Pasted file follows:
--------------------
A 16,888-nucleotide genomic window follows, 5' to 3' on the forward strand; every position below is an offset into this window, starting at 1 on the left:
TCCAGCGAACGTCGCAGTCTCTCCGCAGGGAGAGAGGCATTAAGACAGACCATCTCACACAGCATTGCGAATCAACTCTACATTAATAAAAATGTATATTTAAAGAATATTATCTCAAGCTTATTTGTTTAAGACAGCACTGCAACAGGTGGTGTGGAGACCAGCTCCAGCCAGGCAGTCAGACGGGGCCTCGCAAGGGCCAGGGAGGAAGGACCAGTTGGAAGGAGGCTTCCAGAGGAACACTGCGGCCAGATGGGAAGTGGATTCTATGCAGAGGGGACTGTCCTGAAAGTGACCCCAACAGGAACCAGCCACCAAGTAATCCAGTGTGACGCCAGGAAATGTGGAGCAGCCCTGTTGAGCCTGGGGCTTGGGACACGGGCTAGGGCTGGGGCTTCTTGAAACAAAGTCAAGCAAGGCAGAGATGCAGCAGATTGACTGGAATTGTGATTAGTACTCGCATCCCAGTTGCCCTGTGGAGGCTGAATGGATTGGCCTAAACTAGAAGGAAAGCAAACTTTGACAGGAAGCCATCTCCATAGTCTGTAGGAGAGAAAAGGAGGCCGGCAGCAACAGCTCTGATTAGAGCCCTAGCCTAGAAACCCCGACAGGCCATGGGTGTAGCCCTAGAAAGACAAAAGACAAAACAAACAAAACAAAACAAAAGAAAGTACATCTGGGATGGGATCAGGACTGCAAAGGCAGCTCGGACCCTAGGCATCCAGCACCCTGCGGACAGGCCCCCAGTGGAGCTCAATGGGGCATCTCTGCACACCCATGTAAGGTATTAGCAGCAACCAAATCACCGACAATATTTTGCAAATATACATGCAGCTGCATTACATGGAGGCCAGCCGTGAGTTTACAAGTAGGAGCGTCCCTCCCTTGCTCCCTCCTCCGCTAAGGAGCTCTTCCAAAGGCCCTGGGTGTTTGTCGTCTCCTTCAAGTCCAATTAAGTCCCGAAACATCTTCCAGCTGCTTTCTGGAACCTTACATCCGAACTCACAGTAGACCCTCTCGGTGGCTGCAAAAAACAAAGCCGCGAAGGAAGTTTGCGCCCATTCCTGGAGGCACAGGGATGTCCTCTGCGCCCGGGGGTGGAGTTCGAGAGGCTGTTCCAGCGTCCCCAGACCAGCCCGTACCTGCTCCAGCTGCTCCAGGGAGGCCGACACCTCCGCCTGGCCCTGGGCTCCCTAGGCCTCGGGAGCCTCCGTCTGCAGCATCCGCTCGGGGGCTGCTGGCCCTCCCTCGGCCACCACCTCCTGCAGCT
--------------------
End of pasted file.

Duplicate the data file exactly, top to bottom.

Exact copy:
A 16,888-nucleotide genomic window follows, 5' to 3' on the forward strand; every position below is an offset into this window, starting at 1 on the left:
TCCAGCGAACGTCGCAGTCTCTCCGCAGGGAGAGAGGCATTAAGACAGACCATCTCACACAGCATTGCGAATCAACTCTACATTAATAAAAATGTATATTTAAAGAATATTATCTCAAGCTTATTTGTTTAAGACAGCACTGCAACAGGTGGTGTGGAGACCAGCTCCAGCCAGGCAGTCAGACGGGGCCTCGCAAGGGCCAGGGAGGAAGGACCAGTTGGAAGGAGGCTTCCAGAGGAACACTGCGGCCAGATGGGAAGTGGATTCTATGCAGAGGGGACTGTCCTGAAAGTGACCCCAACAGGAACCAGCCACCAAGTAATCCAGTGTGACGCCAGGAAATGTGGAGCAGCCCTGTTGAGCCTGGGGCTTGGGACACGGGCTAGGGCTGGGGCTTCTTGAAACAAAGTCAAGCAAGGCAGAGATGCAGCAGATTGACTGGAATTGTGATTAGTACTCGCATCCCAGTTGCCCTGTGGAGGCTGAATGGATTGGCCTAAACTAGAAGGAAAGCAAACTTTGACAGGAAGCCATCTCCATAGTCTGTAGGAGAGAAAAGGAGGCCGGCAGCAACAGCTCTGATTAGAGCCCTAGCCTAGAAACCCCGACAGGCCATGGGTGTAGCCCTAGAAAGACAAAAGACAAAACAAACAAAACAAAACAAAAGAAAGTACATCTGGGATGGGATCAGGACTGCAAAGGCAGCTCGGACCCTAGGCATCCAGCACCCTGCGGACAGGCCCCCAGTGGAGCTCAATGGGGCATCTCTGCACACCCATGTAAGGTATTAGCAGCAACCAAATCACCGACAATATTTTGCAAATATACATGCAGCTGCATTACATGGAGGCCAGCCGTGAGTTTACAAGTAGGAGCGTCCCTCCCTTGCTCCCTCCTCCGCTAAGGAGCTCTTCCAAAGGCCCTGGGTGTTTGTCGTCTCCTTCAAGTCCAATTAAGTCCCGAAACATCTTCCAGCTGCTTTCTGGAACCTTACATCCGAACTCACAGTAGACCCTCTCGGTGGCTGCAAAAAACAAAGCCGCGAAGGAAGTTTGCGCCCATTCCTGGAGGCACAGGGATGTCCTCTGCGCCCGGGGGTGGAGTTCGAGAGGCTGTTCCAGCGTCCCCAGACCAGCCCGTACCTGCTCCAGCTGCTCCAGGGAGGCCGACACCTCCGCCTGGCCCTGGGCTCCCTAGGCCTCGGGAGCCTCCGTCTGCAGCATCCGCTCGGGGGCTGCTGGCCCTCCCTCGGCCACCACCTCCTGCAGCT